August and august are two words that are spelled identically but are pronounced differently and have different meanings, which makes them heteronyms. We will examine the definitions of the words August and august, where these words came from, and a few examples of their use in sentences.
August (AW gust) is the eighth month of the year. In the northern hemisphere, August is the last month of summer. In the southern hemisphere, August is the last month of winter. The noun August to mean a month of the year came into use in the eleventh century. The month is named for Augustus Caesar. August may also be a proper name for a man. Note that August is capitalized, in either use.
August (aw GUST) is an adjective that means impressive, inspiring, something or someone to be venerated. The adjective august is derived from the Latin word augustus, which means venerable, noble, inspiring.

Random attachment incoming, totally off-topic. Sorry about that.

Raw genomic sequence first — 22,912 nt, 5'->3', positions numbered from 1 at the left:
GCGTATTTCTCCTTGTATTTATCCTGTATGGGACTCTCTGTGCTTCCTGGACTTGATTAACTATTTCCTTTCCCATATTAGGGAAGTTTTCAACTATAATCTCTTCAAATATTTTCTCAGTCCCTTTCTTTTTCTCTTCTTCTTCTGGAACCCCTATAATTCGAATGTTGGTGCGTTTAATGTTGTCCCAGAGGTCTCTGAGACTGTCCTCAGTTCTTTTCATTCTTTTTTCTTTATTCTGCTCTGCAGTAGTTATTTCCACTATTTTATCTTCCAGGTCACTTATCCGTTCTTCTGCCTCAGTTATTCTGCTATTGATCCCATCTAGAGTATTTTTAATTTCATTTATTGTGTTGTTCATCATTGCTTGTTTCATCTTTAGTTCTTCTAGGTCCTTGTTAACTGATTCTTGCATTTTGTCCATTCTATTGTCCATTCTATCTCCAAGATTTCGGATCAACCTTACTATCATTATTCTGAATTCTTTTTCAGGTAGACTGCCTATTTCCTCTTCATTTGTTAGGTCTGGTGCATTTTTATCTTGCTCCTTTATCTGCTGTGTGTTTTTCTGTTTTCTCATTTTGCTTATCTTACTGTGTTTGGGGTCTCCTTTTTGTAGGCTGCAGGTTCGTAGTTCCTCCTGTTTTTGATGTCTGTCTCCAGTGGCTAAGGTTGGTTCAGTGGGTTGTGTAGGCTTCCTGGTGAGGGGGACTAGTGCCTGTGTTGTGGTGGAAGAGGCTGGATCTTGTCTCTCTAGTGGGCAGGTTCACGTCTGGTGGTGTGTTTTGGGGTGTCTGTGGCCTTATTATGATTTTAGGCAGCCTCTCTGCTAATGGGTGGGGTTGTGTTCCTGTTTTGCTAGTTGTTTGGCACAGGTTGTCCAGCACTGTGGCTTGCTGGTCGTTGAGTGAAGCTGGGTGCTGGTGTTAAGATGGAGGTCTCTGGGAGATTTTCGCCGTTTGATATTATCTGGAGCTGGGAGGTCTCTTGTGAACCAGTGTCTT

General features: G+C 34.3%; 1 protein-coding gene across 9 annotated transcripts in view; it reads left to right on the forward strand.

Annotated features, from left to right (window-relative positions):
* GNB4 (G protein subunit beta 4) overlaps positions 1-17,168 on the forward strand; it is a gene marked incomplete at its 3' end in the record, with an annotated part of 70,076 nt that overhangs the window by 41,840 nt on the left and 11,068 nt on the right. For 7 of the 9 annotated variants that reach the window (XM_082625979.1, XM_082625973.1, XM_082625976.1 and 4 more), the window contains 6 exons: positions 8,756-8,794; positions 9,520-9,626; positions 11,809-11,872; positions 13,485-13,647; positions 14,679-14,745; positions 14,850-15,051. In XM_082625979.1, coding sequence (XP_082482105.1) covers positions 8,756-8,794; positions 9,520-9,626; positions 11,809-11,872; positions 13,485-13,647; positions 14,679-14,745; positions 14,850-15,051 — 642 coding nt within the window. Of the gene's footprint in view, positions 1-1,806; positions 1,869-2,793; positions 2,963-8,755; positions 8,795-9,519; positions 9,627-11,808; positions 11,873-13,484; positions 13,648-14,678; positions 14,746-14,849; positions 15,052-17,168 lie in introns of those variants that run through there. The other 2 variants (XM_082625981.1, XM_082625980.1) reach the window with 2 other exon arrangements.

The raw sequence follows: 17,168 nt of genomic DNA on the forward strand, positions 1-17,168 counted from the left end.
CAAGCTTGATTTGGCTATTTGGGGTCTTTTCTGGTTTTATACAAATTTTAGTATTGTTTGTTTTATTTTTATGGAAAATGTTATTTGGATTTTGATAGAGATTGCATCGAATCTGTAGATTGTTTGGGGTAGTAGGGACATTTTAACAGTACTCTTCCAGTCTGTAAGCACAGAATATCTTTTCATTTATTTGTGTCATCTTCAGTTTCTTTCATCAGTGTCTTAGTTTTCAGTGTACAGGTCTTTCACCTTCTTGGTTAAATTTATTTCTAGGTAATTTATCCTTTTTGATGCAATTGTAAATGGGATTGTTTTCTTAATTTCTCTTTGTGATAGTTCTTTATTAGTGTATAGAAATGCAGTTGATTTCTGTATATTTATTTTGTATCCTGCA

On Saturday morning, President Trump held a conference call with most but not all of the nation’s sports leaders and reportedly said on the call that he hopes to have fans back in stadiums and games played by August and September. (San Francisco Chronicle)
Midday Thursday marked the deadline to file petitions to run for office in the state and federal primary and county general election in August. (The Tennessean)
“The august body across the rotunda gave us some very clear signals this morning as to what they were willing to do on property taxes.” (The Idaho State Journal)
Told in cinematic interludes, structured somewhat like a delicately balanced sequence of related short stories, only with music, “The Band’s Visit” centers on the band’s elegant and august leader, Tewfiq (Sasson Gabay, the Israeli actor who starred in the film) and the bored and rather unlucky-in-love Dina (the excellent Janet Dacal), who runs a tiny cafe in Bet Hatikva. (The Atlanta Journal Constitution)